Visual learners like to see what they are learning. Adding images, mind maps and videos during the lesson or asking participants to create a mind map as an activity will enhance their learning process.
Aural learners like to hear or speak about what they are learning. Employing oral presentations, creating opportunities to engage in group conversation and listening to music will benefit aural learners. If discussion is not possible, offer an opportunity for participants to discuss or ask questions after the session to help them digest your content.
Verbal learners like to read or listen to what they are learning. Include handouts or a copy of the presentation and verbally explain your content for these participants. Doing these activities in advance also helps these learners to process information early, so they can be more actively engaged during training.
Physical learners like to move while they are learning. However, this preference can be a challenge for virtual training.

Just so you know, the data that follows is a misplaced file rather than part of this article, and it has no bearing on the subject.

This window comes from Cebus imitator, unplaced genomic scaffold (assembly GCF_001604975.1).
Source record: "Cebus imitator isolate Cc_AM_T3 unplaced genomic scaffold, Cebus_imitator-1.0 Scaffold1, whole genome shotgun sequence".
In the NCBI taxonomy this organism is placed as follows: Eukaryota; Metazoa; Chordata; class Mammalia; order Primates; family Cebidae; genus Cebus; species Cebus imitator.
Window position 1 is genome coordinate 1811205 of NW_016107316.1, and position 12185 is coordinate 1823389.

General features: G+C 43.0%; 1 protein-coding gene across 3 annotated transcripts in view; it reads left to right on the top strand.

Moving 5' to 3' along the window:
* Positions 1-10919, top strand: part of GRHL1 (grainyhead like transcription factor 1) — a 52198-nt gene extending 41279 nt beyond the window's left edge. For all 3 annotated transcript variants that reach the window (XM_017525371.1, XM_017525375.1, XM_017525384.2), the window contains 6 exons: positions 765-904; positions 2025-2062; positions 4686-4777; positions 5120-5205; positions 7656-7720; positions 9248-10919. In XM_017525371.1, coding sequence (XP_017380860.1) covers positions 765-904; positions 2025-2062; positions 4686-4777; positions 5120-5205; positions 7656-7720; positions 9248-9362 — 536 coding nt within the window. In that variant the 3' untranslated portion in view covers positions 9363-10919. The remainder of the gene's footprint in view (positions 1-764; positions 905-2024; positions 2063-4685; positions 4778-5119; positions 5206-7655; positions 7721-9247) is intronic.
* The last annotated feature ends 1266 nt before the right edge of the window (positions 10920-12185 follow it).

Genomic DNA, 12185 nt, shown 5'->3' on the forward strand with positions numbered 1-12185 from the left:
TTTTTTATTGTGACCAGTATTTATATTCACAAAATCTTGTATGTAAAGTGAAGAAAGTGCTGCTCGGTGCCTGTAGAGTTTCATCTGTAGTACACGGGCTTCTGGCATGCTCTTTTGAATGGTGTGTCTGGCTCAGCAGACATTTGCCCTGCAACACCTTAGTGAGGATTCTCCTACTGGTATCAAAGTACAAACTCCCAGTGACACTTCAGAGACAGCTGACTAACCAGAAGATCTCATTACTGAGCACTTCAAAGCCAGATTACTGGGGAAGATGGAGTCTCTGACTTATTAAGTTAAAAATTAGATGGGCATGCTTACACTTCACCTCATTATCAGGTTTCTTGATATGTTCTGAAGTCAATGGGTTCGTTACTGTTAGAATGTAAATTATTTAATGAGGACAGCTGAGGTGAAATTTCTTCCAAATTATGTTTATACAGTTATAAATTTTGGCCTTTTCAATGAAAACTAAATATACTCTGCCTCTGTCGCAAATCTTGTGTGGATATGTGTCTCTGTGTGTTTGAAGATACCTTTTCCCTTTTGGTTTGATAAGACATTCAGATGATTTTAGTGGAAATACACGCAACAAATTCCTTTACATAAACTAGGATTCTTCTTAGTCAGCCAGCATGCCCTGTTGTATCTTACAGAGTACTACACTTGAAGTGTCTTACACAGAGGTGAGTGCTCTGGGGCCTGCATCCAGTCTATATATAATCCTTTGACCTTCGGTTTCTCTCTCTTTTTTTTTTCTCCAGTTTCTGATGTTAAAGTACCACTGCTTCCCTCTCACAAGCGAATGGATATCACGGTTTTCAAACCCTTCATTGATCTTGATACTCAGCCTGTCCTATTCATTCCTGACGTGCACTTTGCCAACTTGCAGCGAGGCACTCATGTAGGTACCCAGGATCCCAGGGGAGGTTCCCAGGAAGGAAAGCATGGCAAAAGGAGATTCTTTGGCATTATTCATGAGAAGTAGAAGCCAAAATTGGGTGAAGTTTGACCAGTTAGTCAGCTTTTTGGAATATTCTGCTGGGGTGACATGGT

So if you are the presenter, coming up with ways to incorporate movement will be key. Taking breaks to have guided stretching or yoga, having participants in virtual role-playing scenarios, or allowing participants to opt out of video so they can walk or move around during the session may be helpful.
Logical learners like structure; they prefer to understand the “why” behind a concept and to break down ideas into patterns or groups. Include charts, graphs and trends in your virtual training sessions to help these learners see the big picture of your message. Additionally, breaking down information into bullet points, lists, flow charts, a set of procedures or tables will be beneficial to these learners.
Social learners prefer to learn while interacting with people in teams or on group projects. Virtually presenting to social learners can be tricky, since in-person collaboration is not an option. Offering small group breakout sessions or post-training group exercises are great options when you’re teaching social learners.
Solitary learners prefer to learn alone and are very self-motivated and goal-oriented. Virtual learning might be ideal for these learners, especially if the training is pre-recorded and does not involve interaction with others.